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April 17, 1992 - Image 33

Resource type:
Text
Publication:
The Detroit Jewish News, 1992-04-17

Disclaimer: Computer generated plain text may have errors. Read more about this.

I

Torture In The Territories

LARRY DERFNER

Israel Correspondent

O

ne doesn't -want to
believe that Israel's
domestic intelligence
agency, known as the Shin
Bet, is torturing Palestinian
prisoners.
One doesn't want to
believe that prisoners are
tied up in excruciating posi-
tions for hours, beaten and
kicked on every part of their
bodies, choked, kept awake
for days on end, traumatiz-
ed, at times crippled, in some
cases killed. One wants to
put it down to the lies of an-
ti-Semites, to the propagan-
da of the terrorists them-
selves.
At most, one may be will-
ing to allow that this is an
aberration, the work of a
stray psychopath or two, the
kind who turn up in even the
most scrupulous security
forces. Then one reads about
these practices in the reports
of B'tselem. This is a
Jerusalem-based Israeli
organization — not a Pales-
tinian or foreign one — that
monitors human rights in
the West Bank and Gaza
Strip. It has Jewish Knesset
members on its board of di-
rectors.
At the beginning of April
the organization published a
follow-up to its report of a
year ago on the torture of
Palestinian prisoners since
the intifada began in
December 1987. Both

The numerous reports of Israelis torturing Palestinian prisoners
are too detailed and pervasive to ignore.

reports were based mainly
on interviews with dozens of
former prisoners, who,
separately, recited these
same torture methods, and
even the same nicknames of
these torture methods.
"These techniques have
now become so routine that
we would describe them as
`standard practice' for most
Palestinians who are seri-
ously interrogated . . . A
level of violence and ill-
treatment has become a
completely predictable part
of Shin Bet (and some Israel
Defense Force and police)
interrogation," concluded
the authors, Stanley Cohen,
a professor of criminology at
Hebrew University, and
Daphna Golan, a history lec-
turer at Hebrew University.
On the basis of their inter-
views with prisoners,
lawyers and other human
rights groups, they
estimated that at least half
of the Palestinian prisoners
interrogated for over a week
— some 20,000 since the in-
tifada began — have been
subjected to some combina-
tion of these techniques,
aimed at forcing confessions
out of them.
Unless one totally rejects
these findings, one must face
the possibility, probability
or certainty that loathsome

acts are being committed in
wholesale fashion, out of
sight, in Israel's name.
Mordechai Kremnitzer,
dean of Hebrew University
Law School, a reserve IDF
judge, and one of some 15
legal experts who reviewed
the original B'tselem report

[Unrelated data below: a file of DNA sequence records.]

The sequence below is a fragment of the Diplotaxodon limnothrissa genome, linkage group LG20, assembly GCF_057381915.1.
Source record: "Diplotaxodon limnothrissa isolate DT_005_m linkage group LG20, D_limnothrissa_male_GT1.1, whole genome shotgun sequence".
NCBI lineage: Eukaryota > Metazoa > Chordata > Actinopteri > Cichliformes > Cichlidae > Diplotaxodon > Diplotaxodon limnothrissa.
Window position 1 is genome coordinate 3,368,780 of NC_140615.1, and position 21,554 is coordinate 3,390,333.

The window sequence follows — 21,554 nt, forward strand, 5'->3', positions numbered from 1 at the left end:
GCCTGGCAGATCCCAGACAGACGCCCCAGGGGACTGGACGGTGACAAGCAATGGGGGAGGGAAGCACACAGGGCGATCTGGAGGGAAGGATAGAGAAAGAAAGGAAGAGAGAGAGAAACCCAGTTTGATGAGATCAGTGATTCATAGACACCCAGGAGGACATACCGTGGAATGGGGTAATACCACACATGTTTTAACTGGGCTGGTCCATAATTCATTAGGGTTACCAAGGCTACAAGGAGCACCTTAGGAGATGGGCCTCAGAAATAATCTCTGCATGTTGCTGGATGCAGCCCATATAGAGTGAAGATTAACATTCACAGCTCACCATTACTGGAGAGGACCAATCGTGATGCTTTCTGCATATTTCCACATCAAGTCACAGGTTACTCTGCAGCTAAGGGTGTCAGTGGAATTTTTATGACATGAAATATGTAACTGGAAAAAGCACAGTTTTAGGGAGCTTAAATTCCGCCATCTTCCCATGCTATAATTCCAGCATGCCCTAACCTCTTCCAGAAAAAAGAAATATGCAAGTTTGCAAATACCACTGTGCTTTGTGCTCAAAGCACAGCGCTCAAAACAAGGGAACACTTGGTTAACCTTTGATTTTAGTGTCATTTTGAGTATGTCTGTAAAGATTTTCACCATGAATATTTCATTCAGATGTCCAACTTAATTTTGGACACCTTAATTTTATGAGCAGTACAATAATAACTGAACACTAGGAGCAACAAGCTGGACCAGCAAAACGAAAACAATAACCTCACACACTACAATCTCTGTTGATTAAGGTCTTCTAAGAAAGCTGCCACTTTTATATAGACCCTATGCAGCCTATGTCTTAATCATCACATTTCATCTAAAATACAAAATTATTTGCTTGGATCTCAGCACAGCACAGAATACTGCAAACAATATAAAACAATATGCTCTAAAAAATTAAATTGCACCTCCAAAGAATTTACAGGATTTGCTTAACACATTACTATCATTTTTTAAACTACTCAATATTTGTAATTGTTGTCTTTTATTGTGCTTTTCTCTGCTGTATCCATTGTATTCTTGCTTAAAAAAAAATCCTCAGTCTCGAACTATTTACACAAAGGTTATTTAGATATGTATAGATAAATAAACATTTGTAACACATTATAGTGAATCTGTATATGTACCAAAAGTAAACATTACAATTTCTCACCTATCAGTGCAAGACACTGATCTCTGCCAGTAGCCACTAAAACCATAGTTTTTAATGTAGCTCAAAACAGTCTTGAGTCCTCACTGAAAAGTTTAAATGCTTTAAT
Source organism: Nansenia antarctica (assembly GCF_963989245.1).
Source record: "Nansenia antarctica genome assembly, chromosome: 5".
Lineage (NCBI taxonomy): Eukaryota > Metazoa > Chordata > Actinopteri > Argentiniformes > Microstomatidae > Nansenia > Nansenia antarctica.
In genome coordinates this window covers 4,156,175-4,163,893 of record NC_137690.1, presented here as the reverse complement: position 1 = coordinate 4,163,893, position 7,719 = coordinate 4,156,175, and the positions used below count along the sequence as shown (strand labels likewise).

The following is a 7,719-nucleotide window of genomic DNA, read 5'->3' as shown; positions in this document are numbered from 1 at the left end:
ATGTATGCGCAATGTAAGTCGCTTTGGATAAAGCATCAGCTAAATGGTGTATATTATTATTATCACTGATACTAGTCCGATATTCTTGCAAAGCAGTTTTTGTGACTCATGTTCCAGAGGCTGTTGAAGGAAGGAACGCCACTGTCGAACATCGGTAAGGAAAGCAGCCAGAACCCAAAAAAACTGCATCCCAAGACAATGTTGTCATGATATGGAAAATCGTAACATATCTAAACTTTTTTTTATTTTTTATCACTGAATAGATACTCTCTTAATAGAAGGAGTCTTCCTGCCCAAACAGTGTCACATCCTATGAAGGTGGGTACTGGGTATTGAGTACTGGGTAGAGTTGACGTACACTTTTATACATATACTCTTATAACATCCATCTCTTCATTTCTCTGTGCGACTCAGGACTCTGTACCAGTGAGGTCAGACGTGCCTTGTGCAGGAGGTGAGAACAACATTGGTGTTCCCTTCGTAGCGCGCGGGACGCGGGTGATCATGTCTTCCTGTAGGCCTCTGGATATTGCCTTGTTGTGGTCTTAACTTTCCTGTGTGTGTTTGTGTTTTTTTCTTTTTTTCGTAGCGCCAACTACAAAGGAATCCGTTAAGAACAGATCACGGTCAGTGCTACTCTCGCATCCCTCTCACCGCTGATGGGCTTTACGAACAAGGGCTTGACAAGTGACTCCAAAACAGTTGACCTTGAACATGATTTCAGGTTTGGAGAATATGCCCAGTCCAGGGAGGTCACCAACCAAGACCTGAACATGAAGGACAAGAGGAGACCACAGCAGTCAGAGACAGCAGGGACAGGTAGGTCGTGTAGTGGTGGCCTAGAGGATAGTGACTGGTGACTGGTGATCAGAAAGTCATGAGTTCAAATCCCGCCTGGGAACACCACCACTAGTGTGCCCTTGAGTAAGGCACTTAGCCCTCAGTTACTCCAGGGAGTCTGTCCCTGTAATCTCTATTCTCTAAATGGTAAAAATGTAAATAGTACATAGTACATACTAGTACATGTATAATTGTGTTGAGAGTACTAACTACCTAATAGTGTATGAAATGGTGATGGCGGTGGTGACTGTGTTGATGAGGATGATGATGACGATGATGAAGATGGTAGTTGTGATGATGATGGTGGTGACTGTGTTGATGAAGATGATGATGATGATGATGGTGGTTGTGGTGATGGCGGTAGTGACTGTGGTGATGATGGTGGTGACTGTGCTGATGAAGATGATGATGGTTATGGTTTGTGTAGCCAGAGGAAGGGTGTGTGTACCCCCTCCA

before publication, was ask-
ed whether he believed that
torture of Palestinian
prisoners has become com-
monplace. "I would say
there is reason to think this
is the case," he replied. "I
cannot swear by it, but
somebody will have to con-
vince me that the opposite is
true."
B'tselem found that in the
last year, Shin Bet abuse of

One must face the
possibility that
loathsome acts are
being committed,
out of sight, in
Israel's name.

prisoners held in IDF
prisons has gone down con-
siderably, because of
changes ordered by the
army. Shin Bet inter-
rogators are now under
closer IDF control, and the
prohibition against using
violence or the threat of

violence has been re-
emphasized to soldiers.
These and other im-
provements were ordered by
an IDF investigative com-
mission appointed after
B'tselem's 1991 report. The
head of the commission,
retired Major-General
Rafael Vardi, heard com-
plaints of mistreatment or
outright torture from 16
prisoners, and referred eight
of them to the State At-
torney for criminal in-
vestigation.
Of the IDF's own in-
vestigators, Mr. Vardi said
they "do their work with
devotion and loyalty."
Commenting on the
B'tselem report, an IDF
spokesman said: "IDF in-
vestigators are forbidden to
use violence or the threat of
violence." He added,
however, that the Shin Bet
was beyond his jurisdiction.
(The Shin Bet is under the
direct control of one man,
the prime minister, who has
not said a word about
B'tselem's accusations.
There is no spokesman for
the Shin Bet, which operates
in secrecy; it is against the
law to publish the name of
the director.)
While Palestinians are
safer these days in IDF
interrogation wings,

B'tselem found that Shin
Bet torture has not let up at
its other interrogation venue
— police prisons. Dafna
Golan said that during the
intifada, eight Palestinians
have died as an apparent
result of brutal interroga-
tions, and that all eight have
died in police prisons. From
these deaths, two Shin Bet
interrogators have been
punished: the pair received
six-month prison sentences
for "causing death by neg-
ligence" in the 1989 death of
a Gaza prisoner.
There are a number of
often-heard criticisms of
B'tselem's reports. One is
that the Palestinians'
testimony is worthless be-
cause they are lying, that
they are taught to lie, and
that they lie out of fear of the
intifada's enforcers.
B'tselem freely acknowl-
edges that some former
prisoners do lie or exag-
gerate, and that a number of
testimonies were thrown out
as unreliable, and that there
may be some falsehoods in
the testimony the report
relied on.
But B'tselem found dozens
of individual Palestinians
recalling the same idiosyn-
crasies of the interrogation
methods, the same physical
descriptions of the cells,
even the same noms de
guerre of the Shin. Bet
agents.
"If there's a chance that
one or two tried to fool us,
it's impossible that dozens

THE DETROIT JEWISH NEWS

33

NTERN ATI • A

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